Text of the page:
The Ebola fever is caused by the Ebola virus, leading to a hemorrhagic fever which is fatal in 25–90 % of cases . This disease has been known since 1976, with the first outbreak being described at the river Ebola (Democratic Republic of Congo). Since then, about 35 outbreaks have been registered, with the highest number of cases of one single outbreak so far being 425 (Uganda 2001). Therefore, the epidemic in Western Africa in 2014/15 represents a hitherto completely unknown dimension of Ebola disease .
In principle, the transmission of this highly infectious virus is possible via any kind of body fluid. The smallest number of viruses suffices to trigger the disease. Ritual ablutions of the dead, which are common in large parts of Africa, pose a special danger . Until 2014, the outbreaks described were locally restricted and primarily situated in rural areas. They came to a halt after a comparatively short period, being practically self-limiting. Some local societies established traditional rites of quarantine that could be enforced with the rigor of a tribal culture and therefore prevented a further spread of the disease .
In the past, repeated outbreaks of Ebola happened. This is primarily due to the fruit bat, persisting in tropical rain forests, being a natural reservoir of the Ebola virus. The eradication of Ebola is thus impossible in the foreseeable future .
The Ebola epidemic in 2014/15 stands out significantly from previous epidemics with regard to intensity and dynamics. This is primarily due to the fact that this epidemic expanded to the urban population as well as across borders. On one hand this results in the number of possibly infected people being significantly higher. On the other hand the weakness or absence of social structures in urban settings lowers the social and medical control in case of illness. The previously mentioned funeral rites as well as the completely overburdened and already weak health care systems favored the rapid and massive spread of the disease. The fear of contagion led many health workers to leave health service provision which led to an acute shortage of staff in hospitals and health centers. After a short period, local health care systems literally collapsed. Other sectors were severely affected as well. This also resulted in massive declines in the gross national product of the respective countries (estimates differ between US $6.2 and 25 billion), in food shortages and the (almost) complete exodus of foreign professionals, also coming from neighboring countries, holding key positions in the economy .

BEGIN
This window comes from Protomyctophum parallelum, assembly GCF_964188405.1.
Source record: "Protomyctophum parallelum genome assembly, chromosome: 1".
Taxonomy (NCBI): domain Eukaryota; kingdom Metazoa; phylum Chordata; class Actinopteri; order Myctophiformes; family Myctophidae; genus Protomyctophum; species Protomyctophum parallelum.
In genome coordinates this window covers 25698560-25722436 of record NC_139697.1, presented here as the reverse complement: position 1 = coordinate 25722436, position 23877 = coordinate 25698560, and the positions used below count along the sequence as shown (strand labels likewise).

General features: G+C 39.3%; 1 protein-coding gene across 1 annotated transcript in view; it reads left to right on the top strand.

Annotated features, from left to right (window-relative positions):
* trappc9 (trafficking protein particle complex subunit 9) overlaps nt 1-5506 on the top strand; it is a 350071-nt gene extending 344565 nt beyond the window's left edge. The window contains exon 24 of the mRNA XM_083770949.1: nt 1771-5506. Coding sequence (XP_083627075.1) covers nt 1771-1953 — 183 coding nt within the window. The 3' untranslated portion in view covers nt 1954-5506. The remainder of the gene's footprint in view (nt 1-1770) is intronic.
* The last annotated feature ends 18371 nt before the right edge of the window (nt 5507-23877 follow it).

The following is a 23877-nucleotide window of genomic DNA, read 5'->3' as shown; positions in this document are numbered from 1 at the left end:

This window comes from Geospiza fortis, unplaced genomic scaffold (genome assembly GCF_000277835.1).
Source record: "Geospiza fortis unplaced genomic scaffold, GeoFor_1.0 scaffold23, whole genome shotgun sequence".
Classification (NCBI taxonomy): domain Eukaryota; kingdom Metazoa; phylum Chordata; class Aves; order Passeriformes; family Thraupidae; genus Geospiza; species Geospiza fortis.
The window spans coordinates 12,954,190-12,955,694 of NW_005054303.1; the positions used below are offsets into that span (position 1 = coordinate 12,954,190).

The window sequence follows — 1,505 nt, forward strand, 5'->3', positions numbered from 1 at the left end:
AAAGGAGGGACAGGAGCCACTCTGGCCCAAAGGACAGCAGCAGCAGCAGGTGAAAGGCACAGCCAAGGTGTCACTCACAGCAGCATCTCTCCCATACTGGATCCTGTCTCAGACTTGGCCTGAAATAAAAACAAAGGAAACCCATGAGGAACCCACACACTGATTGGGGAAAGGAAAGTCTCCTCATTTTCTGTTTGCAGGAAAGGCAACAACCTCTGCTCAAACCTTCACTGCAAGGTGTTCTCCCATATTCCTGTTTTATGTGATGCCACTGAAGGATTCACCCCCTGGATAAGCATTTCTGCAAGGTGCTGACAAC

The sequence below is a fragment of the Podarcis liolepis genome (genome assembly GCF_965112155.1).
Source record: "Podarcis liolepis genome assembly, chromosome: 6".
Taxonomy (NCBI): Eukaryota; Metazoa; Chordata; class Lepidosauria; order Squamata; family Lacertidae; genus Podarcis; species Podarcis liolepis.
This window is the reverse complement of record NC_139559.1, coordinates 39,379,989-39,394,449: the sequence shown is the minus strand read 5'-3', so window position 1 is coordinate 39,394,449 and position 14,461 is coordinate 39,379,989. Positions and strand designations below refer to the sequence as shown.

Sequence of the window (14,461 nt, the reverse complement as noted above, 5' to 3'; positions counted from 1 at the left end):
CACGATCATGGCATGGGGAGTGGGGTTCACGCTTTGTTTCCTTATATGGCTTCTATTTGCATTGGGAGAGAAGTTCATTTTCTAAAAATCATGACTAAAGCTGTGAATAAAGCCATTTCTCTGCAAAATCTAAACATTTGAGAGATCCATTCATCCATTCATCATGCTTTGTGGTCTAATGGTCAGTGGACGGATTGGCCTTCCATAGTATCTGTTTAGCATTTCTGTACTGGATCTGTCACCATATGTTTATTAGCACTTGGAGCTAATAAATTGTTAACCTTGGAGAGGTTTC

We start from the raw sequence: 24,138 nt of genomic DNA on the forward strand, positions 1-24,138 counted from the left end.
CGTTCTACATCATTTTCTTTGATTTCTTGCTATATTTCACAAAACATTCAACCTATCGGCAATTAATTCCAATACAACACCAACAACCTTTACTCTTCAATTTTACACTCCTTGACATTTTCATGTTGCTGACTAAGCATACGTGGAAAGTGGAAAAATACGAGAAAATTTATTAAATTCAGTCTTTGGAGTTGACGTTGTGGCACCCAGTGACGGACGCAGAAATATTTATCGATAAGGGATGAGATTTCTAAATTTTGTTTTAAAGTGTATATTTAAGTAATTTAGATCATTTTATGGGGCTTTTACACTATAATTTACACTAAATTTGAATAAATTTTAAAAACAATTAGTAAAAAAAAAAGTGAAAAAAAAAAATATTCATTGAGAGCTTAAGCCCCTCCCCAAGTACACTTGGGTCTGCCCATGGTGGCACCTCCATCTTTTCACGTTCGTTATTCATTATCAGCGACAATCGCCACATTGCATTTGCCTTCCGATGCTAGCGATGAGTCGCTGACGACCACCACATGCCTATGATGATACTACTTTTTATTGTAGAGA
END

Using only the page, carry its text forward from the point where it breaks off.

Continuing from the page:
Aid for the overburdened countries started pretty delayed in mid-2014, leading to a so far virtually unknown volume of investment in a very short amount of time. In August 2014, the WHO had provided an estimated budget of $ 500 million: in September Ban Ki-Moon called for one billion. To date, the United Nations Mission for Ebola Emergency Response (UNMEER) specified a sum required for emergency aid of $ 1.5 billion. Indeed, in contrast to other catastrophes, the majority of funds necessary have already been paid.
These amounts are a multiple of national health budgets (Guinea: US $ 98 million p.a.; Sierra Leone: US $ 81 million p.a.; Liberia: US $ 112 million p.a.)  and health-related development aid, respectively, the affected countries have received in recent years. Whereas financial aid for health care has continuously been reduced or diverted during the past two decades, large amounts of money were suddenly made available. Thereby, Ebola caught up with a group of ‘exceptional diseases’ which are of international interest, while other equally relevant diseases and health systems needs are often ignored by politics. Over the past decade most funds were allocated to vertical programs to combat three diseases only (malaria, AIDS and TB), while the most significant ‘killers’ (e.g. diarrhea) are almost completely ignored . Disease-specific programs in particular led to a collapse of community-based education programs, since these only engaged in, for example, bed nets and condoms instead of general health promotion.
This trend was exacerbated by the reduction of professional expertise in the so-called implementing organizations of development cooperation. While medical professionals with specific expertise on the health care systems of countries poor in resources used to be a fixed factor in development assistance, today this expertise is usually purchased externally on short notice. With regard to the health care sector, a stable and consistent development and human resource policy on this basis is only possible to a limited extent.